Save Date: 09/26/03
September 26, 2003 is a day that I will never forget. I went into work a little late that Friday after my wife and I picked her friend up at the airport in Philadelphia. Little did we know at that time that Jeri would be spending her entire week's vacation in the waiting area at the hospital. I was standing in my paralegal's doorway when I turned to go into my office. That is the last thing I remember until waking up in the ER a couple of hours later. I just blacked out with no warning.
I was later told that an associate attorney started CPR while my staff called 911. The police officers arrived within two minutes and fortunately had an AED with them. The second shock restored my heart rhythm. It was the first save for both of these officers. The EMT's arrived in about ten minutes, stabilized me and transported me to the nearest ER. That is where I woke up feeling pain in my left ankle. Before they put me on the helicopter to the hospital in Philadelphia, the x-rays showed a fracture just above the ankle from my fall when I passed out. All I could think of was that fracture and the fact that I couldn't play golf for a while.
On Monday, September 29, 2003 at approximately 1:00 pm (the exact time that I was scheduled to tee off in a charity golf tournament), my surgeon was implanting an ICD (internal defibrillator) in my chest. It is hard to conceive of such an amazing device, that is so small yet has the power to save a life over and over. My ICD fired four times in the first year. I remember each date because that is four more times that I would have died if not for the technology we now have. It sure does make every new day just a little bit more special for me.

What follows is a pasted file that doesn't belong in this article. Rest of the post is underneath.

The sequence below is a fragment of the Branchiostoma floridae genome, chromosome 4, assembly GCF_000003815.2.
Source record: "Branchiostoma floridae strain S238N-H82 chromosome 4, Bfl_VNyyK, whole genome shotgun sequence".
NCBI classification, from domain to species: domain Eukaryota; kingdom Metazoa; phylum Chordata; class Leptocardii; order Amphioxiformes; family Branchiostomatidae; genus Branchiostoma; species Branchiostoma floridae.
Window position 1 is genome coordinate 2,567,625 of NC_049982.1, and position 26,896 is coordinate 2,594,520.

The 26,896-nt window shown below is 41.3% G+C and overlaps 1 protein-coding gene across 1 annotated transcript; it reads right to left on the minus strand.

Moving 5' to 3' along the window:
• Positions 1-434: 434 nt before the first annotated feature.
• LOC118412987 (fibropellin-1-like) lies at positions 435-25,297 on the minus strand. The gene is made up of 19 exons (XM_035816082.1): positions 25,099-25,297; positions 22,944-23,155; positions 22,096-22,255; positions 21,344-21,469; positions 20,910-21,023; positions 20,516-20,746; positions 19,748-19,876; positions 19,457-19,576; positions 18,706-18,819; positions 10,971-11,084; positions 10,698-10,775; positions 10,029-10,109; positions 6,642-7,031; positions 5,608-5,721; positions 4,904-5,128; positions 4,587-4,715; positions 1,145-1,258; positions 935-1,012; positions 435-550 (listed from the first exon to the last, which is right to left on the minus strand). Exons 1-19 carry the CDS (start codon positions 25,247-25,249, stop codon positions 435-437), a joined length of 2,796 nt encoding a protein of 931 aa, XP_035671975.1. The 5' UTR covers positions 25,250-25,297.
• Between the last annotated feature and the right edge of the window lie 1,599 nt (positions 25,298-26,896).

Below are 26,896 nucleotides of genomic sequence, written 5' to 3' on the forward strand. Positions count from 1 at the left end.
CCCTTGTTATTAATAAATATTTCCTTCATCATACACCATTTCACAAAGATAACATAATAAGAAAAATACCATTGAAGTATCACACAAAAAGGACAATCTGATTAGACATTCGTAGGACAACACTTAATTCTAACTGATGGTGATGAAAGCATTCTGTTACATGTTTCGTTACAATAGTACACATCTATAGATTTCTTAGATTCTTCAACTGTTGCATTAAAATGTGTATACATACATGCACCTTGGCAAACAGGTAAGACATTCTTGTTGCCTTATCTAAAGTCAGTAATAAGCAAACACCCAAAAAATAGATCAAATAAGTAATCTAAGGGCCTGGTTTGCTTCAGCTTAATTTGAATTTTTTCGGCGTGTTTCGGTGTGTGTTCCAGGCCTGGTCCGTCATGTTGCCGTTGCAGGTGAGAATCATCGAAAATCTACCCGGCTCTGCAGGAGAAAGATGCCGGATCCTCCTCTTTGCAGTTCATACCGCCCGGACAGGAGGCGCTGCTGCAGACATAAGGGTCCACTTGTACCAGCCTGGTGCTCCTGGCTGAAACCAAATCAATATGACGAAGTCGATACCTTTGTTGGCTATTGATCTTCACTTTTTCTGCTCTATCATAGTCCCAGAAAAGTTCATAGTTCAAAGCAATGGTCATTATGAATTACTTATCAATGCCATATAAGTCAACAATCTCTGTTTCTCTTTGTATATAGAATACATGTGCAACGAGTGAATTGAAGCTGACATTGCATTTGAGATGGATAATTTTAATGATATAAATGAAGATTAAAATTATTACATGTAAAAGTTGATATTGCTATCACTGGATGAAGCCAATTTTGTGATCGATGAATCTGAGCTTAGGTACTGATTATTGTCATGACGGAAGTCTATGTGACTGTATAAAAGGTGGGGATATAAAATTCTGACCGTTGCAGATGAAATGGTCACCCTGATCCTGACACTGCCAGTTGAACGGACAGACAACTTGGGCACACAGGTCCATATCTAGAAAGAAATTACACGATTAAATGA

In September 2004, just days after the last time that my ICD fired off, I met dozens of other survivors of Sudden Cardiac Arrest at the second Washington, D.C. conference. I was overwhelmed by their stories, along with those of the Ambassadors Christy Stone and Deputy Chief Johnston. At that time I promised myself that I would tell my story and do whatever I can to make sure that these life saving technological devices are more widely made available. I can think of no better reason than "because so many more can survive".